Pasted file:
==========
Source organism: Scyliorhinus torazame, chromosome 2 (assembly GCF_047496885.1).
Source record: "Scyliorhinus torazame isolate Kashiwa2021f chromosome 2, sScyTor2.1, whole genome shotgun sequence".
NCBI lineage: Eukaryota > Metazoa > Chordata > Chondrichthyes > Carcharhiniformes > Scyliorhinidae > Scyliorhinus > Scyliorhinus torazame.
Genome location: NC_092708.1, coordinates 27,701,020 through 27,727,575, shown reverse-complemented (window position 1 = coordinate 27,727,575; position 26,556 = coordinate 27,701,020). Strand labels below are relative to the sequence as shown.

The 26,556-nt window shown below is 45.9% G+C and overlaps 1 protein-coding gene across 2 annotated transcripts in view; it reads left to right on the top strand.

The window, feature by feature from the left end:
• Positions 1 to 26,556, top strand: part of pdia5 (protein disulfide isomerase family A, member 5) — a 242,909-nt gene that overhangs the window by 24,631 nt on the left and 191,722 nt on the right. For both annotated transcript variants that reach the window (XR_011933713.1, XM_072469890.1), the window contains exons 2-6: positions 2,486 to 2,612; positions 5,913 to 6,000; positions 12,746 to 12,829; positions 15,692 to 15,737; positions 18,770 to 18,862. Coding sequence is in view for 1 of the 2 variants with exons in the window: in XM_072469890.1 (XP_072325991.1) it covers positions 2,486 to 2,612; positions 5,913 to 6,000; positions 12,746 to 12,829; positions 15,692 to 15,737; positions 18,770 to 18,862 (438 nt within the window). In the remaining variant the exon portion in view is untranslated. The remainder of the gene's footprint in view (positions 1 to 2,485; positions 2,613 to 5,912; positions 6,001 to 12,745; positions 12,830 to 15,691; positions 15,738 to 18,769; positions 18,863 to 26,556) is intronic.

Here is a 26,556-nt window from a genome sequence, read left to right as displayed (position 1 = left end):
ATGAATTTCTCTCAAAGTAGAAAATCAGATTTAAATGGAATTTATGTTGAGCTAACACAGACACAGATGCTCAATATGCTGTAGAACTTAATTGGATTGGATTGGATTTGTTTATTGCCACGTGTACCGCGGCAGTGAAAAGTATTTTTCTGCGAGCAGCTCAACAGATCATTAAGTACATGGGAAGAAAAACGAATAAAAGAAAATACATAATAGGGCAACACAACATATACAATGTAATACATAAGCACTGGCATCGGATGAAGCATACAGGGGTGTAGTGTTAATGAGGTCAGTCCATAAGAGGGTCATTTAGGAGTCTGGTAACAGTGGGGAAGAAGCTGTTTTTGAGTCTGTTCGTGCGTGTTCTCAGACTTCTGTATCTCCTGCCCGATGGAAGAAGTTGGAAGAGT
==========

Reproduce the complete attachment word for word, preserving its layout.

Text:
Source organism: Scyliorhinus torazame, chromosome 2 (assembly GCF_047496885.1).
Source record: "Scyliorhinus torazame isolate Kashiwa2021f chromosome 2, sScyTor2.1, whole genome shotgun sequence".
NCBI lineage: Eukaryota > Metazoa > Chordata > Chondrichthyes > Carcharhiniformes > Scyliorhinidae > Scyliorhinus > Scyliorhinus torazame.
Genome location: NC_092708.1, coordinates 27,701,020 through 27,727,575, shown reverse-complemented (window position 1 = coordinate 27,727,575; position 26,556 = coordinate 27,701,020). Strand labels below are relative to the sequence as shown.

The 26,556-nt window shown below is 45.9% G+C and overlaps 1 protein-coding gene across 2 annotated transcripts in view; it reads left to right on the top strand.

The window, feature by feature from the left end:
• Positions 1 to 26,556, top strand: part of pdia5 (protein disulfide isomerase family A, member 5) — a 242,909-nt gene that overhangs the window by 24,631 nt on the left and 191,722 nt on the right. For both annotated transcript variants that reach the window (XR_011933713.1, XM_072469890.1), the window contains exons 2-6: positions 2,486 to 2,612; positions 5,913 to 6,000; positions 12,746 to 12,829; positions 15,692 to 15,737; positions 18,770 to 18,862. Coding sequence is in view for 1 of the 2 variants with exons in the window: in XM_072469890.1 (XP_072325991.1) it covers positions 2,486 to 2,612; positions 5,913 to 6,000; positions 12,746 to 12,829; positions 15,692 to 15,737; positions 18,770 to 18,862 (438 nt within the window). In the remaining variant the exon portion in view is untranslated. The remainder of the gene's footprint in view (positions 1 to 2,485; positions 2,613 to 5,912; positions 6,001 to 12,745; positions 12,830 to 15,691; positions 15,738 to 18,769; positions 18,863 to 26,556) is intronic.

Here is a 26,556-nt window from a genome sequence, read left to right as displayed (position 1 = left end):
ATGAATTTCTCTCAAAGTAGAAAATCAGATTTAAATGGAATTTATGTTGAGCTAACACAGACACAGATGCTCAATATGCTGTAGAACTTAATTGGATTGGATTGGATTTGTTTATTGCCACGTGTACCGCGGCAGTGAAAAGTATTTTTCTGCGAGCAGCTCAACAGATCATTAAGTACATGGGAAGAAAAACGAATAAAAGAAAATACATAATAGGGCAACACAACATATACAATGTAATACATAAGCACTGGCATCGGATGAAGCATACAGGGGTGTAGTGTTAATGAGGTCAGTCCATAAGAGGGTCATTTAGGAGTCTGGTAACAGTGGGGAAGAAGCTGTTTTTGAGTCTGTTCGTGCGTGTTCTCAGACTTCTGTATCTCCTGCCCGATGGAAGAAGTTGGAAGAGT